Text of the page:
In a recent speech before the UK record industry, the head of the Conservative Party, David Cameron, pledged to increase copyright terms for music, as well as shift the focus for enforcing copyright onto the ISP, echoing the recent decision by a Belgian court.
Mr Cameron stated during the speech, that it will be Conservative policy to increase copyright terms from 50 years, to 70, echoing the Sony Bono Copyright Term Extention Act of 1998, which increased US copyright terms by 20 years. The reasoning behind this new policy seems bizarre in the least, however.
“Extending copyright term is good for musicians and consumers too. It’s good for musicians because it would reduce the disparity between the length given to composers and that granted to producers and performers.” Cameron stated, “and extending copyright term will also be good for consumers. If we increase the copyright term, so the incentive is there for you working in the industry to digitise both older and niche repertoire which more people can enjoy at no extra cost.”
Clearly, Mr Cameron has not thought this through, since he appears to be oblivious to the fact that when it falls into the public domain, anyone can digitise the old media, at no cost, not just no-extra cost, if the record company decides to.
Mr Cameron also makes the case for the poor performers, saying some 7,000 of them will lose royalties to their songs over the next ten years. How or why these 7,000 are more important than the 7,000 or so that have lost their royalties in the last ten years was not something that was commented on. Nor was it stated why these people, who have known about the impending end of their royalty payments for some time now, suddenly need an extra hand, an extra twenty years of income. If any other group of workers squandered away their wages, would they be getting government promises to make things better?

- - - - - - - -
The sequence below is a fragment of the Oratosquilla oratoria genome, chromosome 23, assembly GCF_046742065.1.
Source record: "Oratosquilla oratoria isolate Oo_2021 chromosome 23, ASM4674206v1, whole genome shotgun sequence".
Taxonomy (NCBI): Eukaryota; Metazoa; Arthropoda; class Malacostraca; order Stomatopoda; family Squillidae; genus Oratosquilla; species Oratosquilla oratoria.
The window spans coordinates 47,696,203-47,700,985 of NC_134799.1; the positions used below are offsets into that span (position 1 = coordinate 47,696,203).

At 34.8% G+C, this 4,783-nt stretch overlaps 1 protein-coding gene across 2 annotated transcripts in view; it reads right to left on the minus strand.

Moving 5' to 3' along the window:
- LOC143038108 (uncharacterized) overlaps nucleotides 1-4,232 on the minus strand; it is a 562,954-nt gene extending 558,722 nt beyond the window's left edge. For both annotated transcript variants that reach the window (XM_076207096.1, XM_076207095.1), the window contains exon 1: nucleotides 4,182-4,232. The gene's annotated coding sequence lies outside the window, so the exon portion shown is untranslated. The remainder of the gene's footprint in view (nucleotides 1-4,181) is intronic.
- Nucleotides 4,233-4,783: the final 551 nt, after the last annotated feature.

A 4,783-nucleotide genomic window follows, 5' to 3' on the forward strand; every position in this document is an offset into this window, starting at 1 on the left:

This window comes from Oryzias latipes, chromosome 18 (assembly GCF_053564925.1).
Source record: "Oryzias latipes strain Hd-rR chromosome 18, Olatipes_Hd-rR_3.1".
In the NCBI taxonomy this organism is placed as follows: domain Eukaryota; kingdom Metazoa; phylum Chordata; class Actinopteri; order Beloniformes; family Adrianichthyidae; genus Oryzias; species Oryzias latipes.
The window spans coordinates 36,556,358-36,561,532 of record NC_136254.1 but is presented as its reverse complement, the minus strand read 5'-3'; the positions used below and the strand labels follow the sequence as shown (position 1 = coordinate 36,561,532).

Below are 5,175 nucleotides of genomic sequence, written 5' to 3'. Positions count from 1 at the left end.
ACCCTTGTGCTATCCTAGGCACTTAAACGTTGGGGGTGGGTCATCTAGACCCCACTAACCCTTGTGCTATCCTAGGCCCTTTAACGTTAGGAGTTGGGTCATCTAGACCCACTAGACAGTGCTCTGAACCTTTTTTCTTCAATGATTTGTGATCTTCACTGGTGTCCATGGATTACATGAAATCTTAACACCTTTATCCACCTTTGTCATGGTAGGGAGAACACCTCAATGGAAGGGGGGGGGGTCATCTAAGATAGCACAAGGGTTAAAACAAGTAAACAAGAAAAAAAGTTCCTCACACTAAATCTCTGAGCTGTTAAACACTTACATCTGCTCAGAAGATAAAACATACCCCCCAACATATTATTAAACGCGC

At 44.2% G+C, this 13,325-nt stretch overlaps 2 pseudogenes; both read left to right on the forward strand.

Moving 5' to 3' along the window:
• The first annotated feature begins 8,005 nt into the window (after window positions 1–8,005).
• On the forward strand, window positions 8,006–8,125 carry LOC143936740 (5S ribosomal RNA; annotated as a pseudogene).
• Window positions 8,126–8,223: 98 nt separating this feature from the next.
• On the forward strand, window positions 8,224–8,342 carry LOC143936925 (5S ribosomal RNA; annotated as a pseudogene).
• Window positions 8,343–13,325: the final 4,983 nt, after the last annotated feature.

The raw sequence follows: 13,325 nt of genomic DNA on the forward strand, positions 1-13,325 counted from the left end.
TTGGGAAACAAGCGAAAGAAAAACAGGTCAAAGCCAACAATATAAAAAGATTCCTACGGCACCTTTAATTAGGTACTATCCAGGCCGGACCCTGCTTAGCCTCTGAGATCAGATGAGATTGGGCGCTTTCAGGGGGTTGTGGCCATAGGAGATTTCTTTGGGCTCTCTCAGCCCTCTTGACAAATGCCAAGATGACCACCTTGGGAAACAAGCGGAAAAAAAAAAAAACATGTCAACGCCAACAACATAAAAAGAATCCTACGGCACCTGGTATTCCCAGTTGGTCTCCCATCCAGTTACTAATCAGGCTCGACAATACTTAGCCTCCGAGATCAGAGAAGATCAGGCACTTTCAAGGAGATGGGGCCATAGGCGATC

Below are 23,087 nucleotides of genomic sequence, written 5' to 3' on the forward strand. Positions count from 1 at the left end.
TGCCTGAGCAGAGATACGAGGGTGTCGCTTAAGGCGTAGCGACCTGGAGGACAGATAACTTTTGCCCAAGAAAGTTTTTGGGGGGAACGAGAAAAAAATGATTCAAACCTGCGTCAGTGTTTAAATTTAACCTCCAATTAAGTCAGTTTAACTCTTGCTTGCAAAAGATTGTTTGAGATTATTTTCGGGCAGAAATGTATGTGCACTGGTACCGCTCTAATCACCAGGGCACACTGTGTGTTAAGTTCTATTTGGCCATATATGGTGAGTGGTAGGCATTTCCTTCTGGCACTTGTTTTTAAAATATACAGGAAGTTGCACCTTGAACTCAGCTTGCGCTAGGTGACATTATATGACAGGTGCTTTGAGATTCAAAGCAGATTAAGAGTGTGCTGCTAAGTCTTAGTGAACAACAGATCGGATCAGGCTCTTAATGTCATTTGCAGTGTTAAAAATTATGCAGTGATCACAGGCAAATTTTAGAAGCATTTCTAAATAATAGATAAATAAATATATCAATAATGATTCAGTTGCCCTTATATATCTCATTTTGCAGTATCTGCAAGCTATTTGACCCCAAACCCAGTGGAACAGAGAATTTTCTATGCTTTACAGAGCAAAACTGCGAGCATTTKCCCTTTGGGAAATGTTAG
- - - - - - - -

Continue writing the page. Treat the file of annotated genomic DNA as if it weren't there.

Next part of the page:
Finally, in his push to secure the support of the British Phonographic Institute (BPI), the honourable member of Parliament for Witney showed his lack of knowledge. “Let me also speak about one final responsibility too: that of Internet Service Providers. They are the gatekeepers of the internet. Some ISPs claim there is nothing they can do to stop illegal downloading of music. But last month alone, there were eight sites that hosted more than 25,000 illegal downloads. That is clear and visible internet traffic. ISPs can block access and indeed close down offending file-sharing sites. They have already established the Internet Watch Foundation to monitor child abuse and incitement to racial hatred on the internet. They should be doing the same when it comes to digital piracy.”
The problem is one of degree – whilst racial hatred is always illegal, as is child abuse, is all music you can download infringing copyright? How can an ISP determine if that song you’re getting is licensed to you, or to its distributor or not. How can they tell if it even requires a license or not. The short answer is, they can’t, unless Mr Cameron is promoting an agenda by which all music file transfers are blocked by ISPs – a move the music industry would love. Preventing people using the internet for distributing their own works, and forcing them to use the music industry would resuscitate the flagging business models of the record industry.
Statements by politicians supporting the BPI and its ilk are not uncommon, unfortunately. In 2005, Arlene McCarthy (MEP for North West England) claimed sales of pirate DVDs in European cities financed the World Trade Center bombings in 1993. She subsequently blamed it on ‘the data she was given’. Of course, the only politicians not likely to pander to these special interest groups, will be those elected from the various Pirate Parties around the world.
Mr Cameron MP was contacted but had not responded at the time of press[.]
July 24, 2007:
Reuters: UK rejects music copyright extension